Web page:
Dreams are free, so make sure you have a shit-load of them.

And THAT right there is exactly why we’re all in this crazy, unpredictable, shaky business.

You can read Colleen’s full story here.

Eat:
Raise your hand if you like bacon. Looks like…everyone on the planet. And the only thing better than bacon is bacon + pasta, especially when it’s Mario Batali’s Spaghetti Carbonara. This is (I think) the same recipe he uses at his restaurant Otto in New York, but you can make it yourself at home for, oh, a 95% discount.

Read More

Weekend Roundup–Read, Eat, Drink

Read:
I happened to find myself completely book-free this week (due to a crappy packing job on my way to NYC). So I also found myself scanning a bookshelf for something to read on the train and at nights. And I found C.S. Lewis’s Mere Christianity, his classic book that explores the underpinnings of all Christian faiths.

CS

I read all seven books of The Chronicles of Narnia series as a kid, and I’m pretty sure Aslan is still the coolest talking lion I’ve ever read about. And The Voyage of the Dawn Treader is still one of my favorite titles of all time.

But Mere Christianity is nothing like those books (although, if you read deeper into Narnia it actually is, but I won’t get into that). Yet it’s every bit as wonderful as expected.

It’s a short read (just over 200 pages), and I love both how quaint and 1950s-esque his voice is, and how timeless and straight-talking it still remains. It’s a book for nonbelievers and believers alike—even if you don’t have a scrap of interest in any form religion, it’s an incredibly compelling philosophical exercise. And it’s just fascinating to watch him unwrap each little box of his argument, holding it up for you to inspect that it is good.

If you missed the Narnia boat (sorry, Dawn Treader pun!), pick up Mere Christianity. It’s a  great starting point into Lewis’s adult oeuvre and, considering that he’s known as the most important writer of the 20th century, it’s a must-read.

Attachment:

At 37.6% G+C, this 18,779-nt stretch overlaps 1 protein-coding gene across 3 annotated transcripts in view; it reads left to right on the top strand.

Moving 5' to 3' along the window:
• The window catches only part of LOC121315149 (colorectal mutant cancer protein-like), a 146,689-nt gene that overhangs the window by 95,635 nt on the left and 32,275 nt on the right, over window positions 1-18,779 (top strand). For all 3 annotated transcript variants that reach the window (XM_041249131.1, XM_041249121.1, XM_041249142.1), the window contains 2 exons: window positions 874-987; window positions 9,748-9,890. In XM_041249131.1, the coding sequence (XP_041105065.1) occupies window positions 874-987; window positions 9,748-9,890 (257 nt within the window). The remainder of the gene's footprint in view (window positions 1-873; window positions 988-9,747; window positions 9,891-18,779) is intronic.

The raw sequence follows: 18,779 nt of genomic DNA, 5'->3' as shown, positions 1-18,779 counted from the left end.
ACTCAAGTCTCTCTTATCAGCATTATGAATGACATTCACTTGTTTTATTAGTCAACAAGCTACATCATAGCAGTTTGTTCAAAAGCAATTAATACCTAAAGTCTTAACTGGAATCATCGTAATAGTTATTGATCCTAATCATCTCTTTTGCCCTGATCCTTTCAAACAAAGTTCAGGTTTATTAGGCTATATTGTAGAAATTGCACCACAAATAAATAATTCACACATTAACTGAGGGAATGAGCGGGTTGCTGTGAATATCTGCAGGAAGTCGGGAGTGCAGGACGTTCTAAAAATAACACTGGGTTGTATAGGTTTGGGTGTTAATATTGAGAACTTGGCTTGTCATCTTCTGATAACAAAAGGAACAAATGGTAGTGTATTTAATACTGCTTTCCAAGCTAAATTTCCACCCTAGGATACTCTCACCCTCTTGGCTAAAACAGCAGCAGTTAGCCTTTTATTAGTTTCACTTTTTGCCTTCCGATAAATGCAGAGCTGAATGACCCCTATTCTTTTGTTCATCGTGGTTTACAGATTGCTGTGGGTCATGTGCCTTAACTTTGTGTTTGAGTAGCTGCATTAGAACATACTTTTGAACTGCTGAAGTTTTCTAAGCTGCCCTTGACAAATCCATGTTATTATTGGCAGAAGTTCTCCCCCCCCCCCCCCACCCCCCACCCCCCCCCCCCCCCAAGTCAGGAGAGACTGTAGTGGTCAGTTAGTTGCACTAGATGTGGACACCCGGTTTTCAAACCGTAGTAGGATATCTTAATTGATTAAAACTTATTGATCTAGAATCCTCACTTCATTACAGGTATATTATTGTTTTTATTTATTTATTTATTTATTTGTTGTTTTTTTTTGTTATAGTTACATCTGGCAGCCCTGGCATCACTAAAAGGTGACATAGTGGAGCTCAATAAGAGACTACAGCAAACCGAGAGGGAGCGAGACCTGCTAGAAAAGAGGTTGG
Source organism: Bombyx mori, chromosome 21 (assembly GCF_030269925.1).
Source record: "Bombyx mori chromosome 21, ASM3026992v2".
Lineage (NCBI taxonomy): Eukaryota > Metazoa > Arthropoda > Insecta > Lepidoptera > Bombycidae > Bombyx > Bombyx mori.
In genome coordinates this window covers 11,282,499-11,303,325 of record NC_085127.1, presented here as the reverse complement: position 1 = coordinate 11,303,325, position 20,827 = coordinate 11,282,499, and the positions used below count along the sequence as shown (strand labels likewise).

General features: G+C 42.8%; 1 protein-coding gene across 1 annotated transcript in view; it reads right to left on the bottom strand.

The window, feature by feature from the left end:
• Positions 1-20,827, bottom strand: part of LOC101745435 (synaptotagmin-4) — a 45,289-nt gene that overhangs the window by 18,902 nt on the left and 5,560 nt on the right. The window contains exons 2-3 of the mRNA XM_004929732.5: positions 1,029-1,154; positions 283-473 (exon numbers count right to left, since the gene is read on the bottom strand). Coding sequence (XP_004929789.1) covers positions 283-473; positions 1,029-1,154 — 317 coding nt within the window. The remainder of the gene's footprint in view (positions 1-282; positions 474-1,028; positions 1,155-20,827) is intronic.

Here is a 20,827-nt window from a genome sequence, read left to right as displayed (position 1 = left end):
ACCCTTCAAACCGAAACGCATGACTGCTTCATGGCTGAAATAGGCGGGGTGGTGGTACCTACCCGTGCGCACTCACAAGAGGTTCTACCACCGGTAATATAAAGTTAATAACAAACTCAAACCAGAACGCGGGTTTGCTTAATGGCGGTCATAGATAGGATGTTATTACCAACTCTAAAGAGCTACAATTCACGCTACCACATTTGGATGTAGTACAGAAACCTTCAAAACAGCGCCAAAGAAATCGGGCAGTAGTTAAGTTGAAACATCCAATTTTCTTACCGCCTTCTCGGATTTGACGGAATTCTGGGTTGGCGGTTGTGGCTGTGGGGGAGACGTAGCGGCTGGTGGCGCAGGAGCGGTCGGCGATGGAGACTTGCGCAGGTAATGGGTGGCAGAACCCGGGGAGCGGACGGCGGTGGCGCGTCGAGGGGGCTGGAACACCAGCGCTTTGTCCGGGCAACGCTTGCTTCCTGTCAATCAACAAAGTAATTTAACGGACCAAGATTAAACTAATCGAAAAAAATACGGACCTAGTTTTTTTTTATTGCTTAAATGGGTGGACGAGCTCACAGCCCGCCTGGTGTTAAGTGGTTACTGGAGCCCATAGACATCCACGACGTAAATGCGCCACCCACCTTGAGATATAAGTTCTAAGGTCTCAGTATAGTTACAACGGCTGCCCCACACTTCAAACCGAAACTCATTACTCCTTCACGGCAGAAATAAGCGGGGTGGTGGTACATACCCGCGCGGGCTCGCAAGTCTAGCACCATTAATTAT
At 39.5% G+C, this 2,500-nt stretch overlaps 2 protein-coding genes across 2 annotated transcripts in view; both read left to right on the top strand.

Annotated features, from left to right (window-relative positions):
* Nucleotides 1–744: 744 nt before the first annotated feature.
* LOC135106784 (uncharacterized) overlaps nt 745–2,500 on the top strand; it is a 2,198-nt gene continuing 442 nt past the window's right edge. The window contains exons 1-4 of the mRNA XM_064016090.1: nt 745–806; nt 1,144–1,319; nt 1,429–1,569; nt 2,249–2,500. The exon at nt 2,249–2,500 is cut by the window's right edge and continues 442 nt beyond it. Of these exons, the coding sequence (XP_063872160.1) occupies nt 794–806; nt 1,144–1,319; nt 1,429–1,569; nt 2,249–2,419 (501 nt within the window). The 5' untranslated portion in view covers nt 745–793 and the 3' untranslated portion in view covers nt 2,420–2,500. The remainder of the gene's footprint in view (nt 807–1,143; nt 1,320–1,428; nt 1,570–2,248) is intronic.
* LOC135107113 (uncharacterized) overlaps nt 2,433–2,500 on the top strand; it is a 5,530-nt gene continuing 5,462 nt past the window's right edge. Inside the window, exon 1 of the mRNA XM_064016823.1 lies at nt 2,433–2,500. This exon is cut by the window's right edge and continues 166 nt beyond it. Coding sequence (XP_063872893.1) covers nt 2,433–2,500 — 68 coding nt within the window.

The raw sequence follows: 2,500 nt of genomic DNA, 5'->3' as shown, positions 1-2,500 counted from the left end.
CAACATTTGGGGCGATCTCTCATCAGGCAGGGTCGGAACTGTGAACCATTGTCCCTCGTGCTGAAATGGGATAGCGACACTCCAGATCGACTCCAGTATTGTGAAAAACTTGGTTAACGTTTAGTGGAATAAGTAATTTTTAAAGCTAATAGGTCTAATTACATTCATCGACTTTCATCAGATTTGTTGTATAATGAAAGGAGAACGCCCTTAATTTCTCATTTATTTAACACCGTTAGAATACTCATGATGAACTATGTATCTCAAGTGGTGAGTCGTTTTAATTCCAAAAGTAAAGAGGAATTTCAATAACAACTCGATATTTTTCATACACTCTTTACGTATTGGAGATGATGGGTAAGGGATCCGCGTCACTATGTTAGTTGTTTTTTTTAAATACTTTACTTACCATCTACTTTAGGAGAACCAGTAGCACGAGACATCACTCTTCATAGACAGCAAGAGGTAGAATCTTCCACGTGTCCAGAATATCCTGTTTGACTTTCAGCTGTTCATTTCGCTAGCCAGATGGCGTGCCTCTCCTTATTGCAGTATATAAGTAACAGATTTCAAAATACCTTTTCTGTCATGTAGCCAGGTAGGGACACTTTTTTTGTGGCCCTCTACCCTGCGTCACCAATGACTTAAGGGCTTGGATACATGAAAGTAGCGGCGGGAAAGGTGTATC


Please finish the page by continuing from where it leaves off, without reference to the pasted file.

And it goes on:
Eat:
Confession: I’ve been neglecting my kitchen for the past two weeks! We’ve been moving and unpacking and traveling and shopping and working and adjusting to our new neighborhood, and I haven’t even been on a proper grocery run in weeks. I’m ashamed of myself. But even more, I’m just craving walking through the grocery aisles, meal planning for a normal, non-crazy week, and getting into my kitchen after a long day of work, with music and a glass of wine, to make something yummy.

And on top of it all, I’ve been having digestive issues, so  the past few days I’ve been cutting sugar, carbs, and dairy from my diet. So I don’t even know what to eat any more. But that hasn’t stopped me from fantasizing about food all day. As soon as I’m feeling better, this will be my dream, go-all-out, cook-like-a-maniac menu:

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Muffaletta Pasta Salad.
All my dreams in life involve muffaletta. Just call me Muffaletta Maria. (Actually don’t, it sounds weird.) Recipe here.

Grilled-Asian-Sweet-and-Spicy-Chicken-Skewers
Grilled Asian Sweet and Spicy Chicken Skewers.
Don’t tell me that picture doesn’t make you drool. Recipe here.

Pecan Pie Bars
Salted Caramel and Chocolate Pecan Pie Bars.
Everything amazing in the world, in one bar. Recipe here.

Drink:
I’m calling in my personal mixologist for a drink this week. Here’s Jarrett with a recipe for a different kind of gin and tonic:

Gin and Tonic. Gin & Tonic. G&T. The first mixed drink I truly learned to love.

But there’s a new variable to the G&T game: gourmet tonic. The Jack Rudy Co. makes small batch tonic that’s nothing like the clear stuff you buy at the store.  This tonic is what tonic was always meant to be: slightly sweet, fragrant, with subtle lemongrass and orange peel flavors. All of this makes the drink taste less like pure gin in a glass.

small-batch-tonic

G&T purists may be surprised by how different this tonic is, but I say they should find some room in their lineup for the Gin & Rudy Tonic. I have come to like this recipe way more than just a traditional G&T!

Gin & Rudy

  • Add ice to an on-the-rocks glass (a.k.a. an Old Fashioned glass)
  • 2 oz. of your preferred gin (I’ve recently been enjoying “Jack Pine Gin” from Northern Latitudes, a distillery in Northern Michigan)
  • .75 oz. of Jack Rudy Co. tonic
  • 4 oz. of soda water
  • A slice of lime

Combine ingredients and stir. If you want to get fancy, shave off a thin piece of the lime’s rind, heat it up with a lighter for a few seconds, and rub it on the rim of the glass before dropping it in the drink as a garnish.

If you do decide to try the Jack Rudy tonic, check out the Jack Rudy Co. website–they have a great list of drink recipes to make with their small batch tonic and grenadine.

Happy reading, eating, and drinking this weekend!